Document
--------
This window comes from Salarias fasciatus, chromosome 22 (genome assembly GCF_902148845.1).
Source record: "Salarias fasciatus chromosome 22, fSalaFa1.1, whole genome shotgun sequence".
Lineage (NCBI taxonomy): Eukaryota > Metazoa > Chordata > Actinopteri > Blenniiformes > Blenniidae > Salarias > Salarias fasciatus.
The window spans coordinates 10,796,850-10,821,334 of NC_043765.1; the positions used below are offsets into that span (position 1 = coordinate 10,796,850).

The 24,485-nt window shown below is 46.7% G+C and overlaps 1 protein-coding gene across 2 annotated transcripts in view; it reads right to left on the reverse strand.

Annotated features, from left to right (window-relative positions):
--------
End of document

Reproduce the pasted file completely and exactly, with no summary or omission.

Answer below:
This window comes from Salarias fasciatus, chromosome 22 (genome assembly GCF_902148845.1).
Source record: "Salarias fasciatus chromosome 22, fSalaFa1.1, whole genome shotgun sequence".
Lineage (NCBI taxonomy): Eukaryota > Metazoa > Chordata > Actinopteri > Blenniiformes > Blenniidae > Salarias > Salarias fasciatus.
The window spans coordinates 10,796,850-10,821,334 of NC_043765.1; the positions used below are offsets into that span (position 1 = coordinate 10,796,850).

The 24,485-nt window shown below is 46.7% G+C and overlaps 1 protein-coding gene across 2 annotated transcripts in view; it reads right to left on the reverse strand.

Annotated features, from left to right (window-relative positions):